Bankruptcy Law

Editor:
James Cole, Esquire

Reconversion from Chapter 7 back to Chapter 13 is not barred by Section 706(a) when it is ordered pursuant to the anti-abuse provisions of Section 707(b)(1). Advanced Control Solutions, Inc. v. Justice (In re Justice), F.3d (No. 10-3168, 8th Cir., May 17, 2011).

Debtor converted to Chapter 7 from Chapter 13 after Advanced Controls Solutions, Inc. objected to his plan. Debtor failed to rebut a presumption of abuse that arose in Chapter 7 under the means test of Section 707(b)(2). Pursuant to Section 707(b)(1), the Bankruptcy Court ordered him to consent to reconversion to Chapter 13 or face dismissal. Advanced Controls objected to Debtor's motion to reconvert. The Bankruptcy Court granted the motion over the objection, and Advanced Controls appealed on the ground that Section 706(a) precludes reconversion. Section 706(a) states, "The debtor may convert a case under [Chapter 7] to a case under [C]hapter 11, 12, or 13 of this title at any time, if the case has not been converted" from one of those three chapters. The Eighth Circuit rejected the creditor's argument under Section 706(a), holding that Section 706(a) and Section 707(b)(1) address different situations, so the former does not preclude reconversion ordered pursuant to the latter. 

Sheriff's sale of real estate for delinquent taxes pursuant to Missouri Municipal Land Reutilization Law extinguished debtor's interests pre-petition even though sale had not yet been confirmed by circuit court before (former) owner filed Chapter 13 case. Beckham v. Bond (In re Beckham), B.R. (Bankr. E.D. Mo., adv. no. 10-4412-659, April 14, 2011).

Debtor was deeded property in the City of St. Louis as "Lawrence Beckman" at an address other than the property's address. Although a "Grantee Rider" was attached to the deed that recited the correct surname of "Beckham" and the property's correct address, the Collector's records reflected the erroneous data on the first page of the deed. Pursuant to local ordinance, Debtor signed the deed as grantee. However, he did not require the erroneous notations on the first page to be corrected.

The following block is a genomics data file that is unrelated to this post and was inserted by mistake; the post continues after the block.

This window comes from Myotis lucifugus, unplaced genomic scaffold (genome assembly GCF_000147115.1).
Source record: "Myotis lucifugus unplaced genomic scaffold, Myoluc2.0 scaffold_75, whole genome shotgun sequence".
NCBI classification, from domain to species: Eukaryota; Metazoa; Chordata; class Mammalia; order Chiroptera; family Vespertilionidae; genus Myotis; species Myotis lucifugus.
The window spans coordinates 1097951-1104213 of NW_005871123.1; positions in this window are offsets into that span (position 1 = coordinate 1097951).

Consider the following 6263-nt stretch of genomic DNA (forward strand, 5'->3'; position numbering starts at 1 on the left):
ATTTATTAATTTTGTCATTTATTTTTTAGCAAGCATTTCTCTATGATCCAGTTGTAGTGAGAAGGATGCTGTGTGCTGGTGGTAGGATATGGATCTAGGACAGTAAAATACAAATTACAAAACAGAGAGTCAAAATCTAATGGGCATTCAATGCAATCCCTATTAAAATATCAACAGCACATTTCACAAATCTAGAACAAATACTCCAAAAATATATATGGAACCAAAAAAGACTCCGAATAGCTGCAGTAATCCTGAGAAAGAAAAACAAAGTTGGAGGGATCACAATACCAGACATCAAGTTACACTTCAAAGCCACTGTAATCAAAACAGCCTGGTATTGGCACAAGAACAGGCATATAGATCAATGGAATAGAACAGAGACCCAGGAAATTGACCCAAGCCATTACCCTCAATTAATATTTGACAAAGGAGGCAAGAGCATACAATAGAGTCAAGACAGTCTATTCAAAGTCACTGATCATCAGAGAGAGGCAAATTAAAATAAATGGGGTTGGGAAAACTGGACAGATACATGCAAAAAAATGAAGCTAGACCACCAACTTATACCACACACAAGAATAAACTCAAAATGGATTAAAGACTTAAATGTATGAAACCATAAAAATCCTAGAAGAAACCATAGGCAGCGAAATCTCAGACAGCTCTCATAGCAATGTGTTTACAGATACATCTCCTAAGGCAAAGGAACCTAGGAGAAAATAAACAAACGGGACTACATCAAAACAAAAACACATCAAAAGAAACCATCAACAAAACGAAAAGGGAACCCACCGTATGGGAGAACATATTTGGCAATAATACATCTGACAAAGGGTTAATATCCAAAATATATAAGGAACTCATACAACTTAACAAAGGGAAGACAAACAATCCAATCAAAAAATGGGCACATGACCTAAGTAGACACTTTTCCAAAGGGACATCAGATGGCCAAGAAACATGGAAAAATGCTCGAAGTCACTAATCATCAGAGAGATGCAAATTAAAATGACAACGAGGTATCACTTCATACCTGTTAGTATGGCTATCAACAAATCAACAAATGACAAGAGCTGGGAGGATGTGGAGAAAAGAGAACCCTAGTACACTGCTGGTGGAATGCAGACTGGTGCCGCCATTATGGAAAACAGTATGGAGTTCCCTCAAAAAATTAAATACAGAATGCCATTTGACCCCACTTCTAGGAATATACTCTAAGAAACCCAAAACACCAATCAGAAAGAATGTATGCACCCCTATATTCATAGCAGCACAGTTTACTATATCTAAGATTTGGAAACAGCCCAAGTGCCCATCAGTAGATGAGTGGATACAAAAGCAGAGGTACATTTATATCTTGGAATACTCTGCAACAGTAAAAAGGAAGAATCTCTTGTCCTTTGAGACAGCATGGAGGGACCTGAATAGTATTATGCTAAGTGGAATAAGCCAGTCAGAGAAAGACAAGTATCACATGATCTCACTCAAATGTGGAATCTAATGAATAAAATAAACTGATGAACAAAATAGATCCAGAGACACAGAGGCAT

Debtor thereafter failed to pay real property taxes for the years 2006-2009. The Collector of Revenue filed suit to hold a tax sale, sending notice under the Missouri Municipal Land Reutilization Law (MLRL) to the name and address listed in the official records. Debtor did not receive actual notice of the lawsuit or the sale. Buyer paid $5,000 for the property at the sale in June, 2010, and thereafter moved to confirm the sale pursuant to the procedures of the MLRL. Debtor filed for relief under Chapter 13 before the circuit court held its hearing to confirm the sale. He proposed a plan that would essentially redeem the property from the buyer over time. Debtor also filed an adversary proceeding to set aside the tax sale. The buyer filed a counterclaim to confirm the sale.

The Bankruptcy Court found that notice of the Collector's sale was adequate, in that all procedures of the MLRL were satisfied. Citing authority from the Missouri Supreme Court, including a decision from March, 2011, the court found the MLRL procedures did not violate the requirements of due process under the Constitutions of the United States and of Missouri. Moreover, Debtor contributed to the lack of actual notice by failing to correct the erroneous data on the face of deed when he signed as grantee and by failing to check into his real estate tax liability for over three years.

Chapter 13 allows for repayment over time of a delinquency on a debtor's primary residence "until such residence is sold at a foreclosure sale that is conducted under applicable nonbankruptcy law." The bankruptcy court found that under the MLRL procedures, the tax sale cut off all rights of the Debtor to the land itself. The MLRL does not allow redemption after the sale, but only before. Thus, for the purposes of Chapter 13, the land had been "sold" pre-petition. When he filed his Chapter 13 case, therefore, Debtor lacked an interest in the residence, and there was no delinquency to be cured. The only right remaining to Debtor was to challenge the reasonableness of the bid at the confirmation of the sale, which if successful could force more money to be paid. Debtor would have the right to any excess of the amount paid over the taxes due. In this case, the bankruptcy court found that the amount paid by the buyer was adequate in the context of a forced sale, citing BFP v. Resolution Trust Co., 511 U.S. 531 (1994). The sale was confirmed pursuant to the buyer's counterclaim.

DISCLOSURE:
Michael K. Daming of the writer's law firm represented the buyer in the adversary proceeding.

Not all "core" matters under the Bankruptcy Code are cognizable in the Bankruptcy Courts under Article III. Stern v. Marshall, 564 U.S. (no. 10-179, June 23, 2011).  

Once again the United States Supreme Court holds that Congress cannot give jurisdiction over common law tort claims brought by one private party against another to judges who lack the prerequisites of the judicial power under Article III of the Constitution.

Readers may remember the parties to this long-running saga, begun by the late Vickie Lynn Marshall (publicly, "Anna Nicole Smith") against the late Pierce Marshall, who was the son by a prior marriage of J. Howard Marshall. Vickie had married J. Howard, a wealthy man, about a year before his death. Vickie and Pierce fought each other in several courts over distribution of J. Howard's large estate and over Pierce's claim that Vickie, through her attorneys, had defamed him in public accounts of the controversy.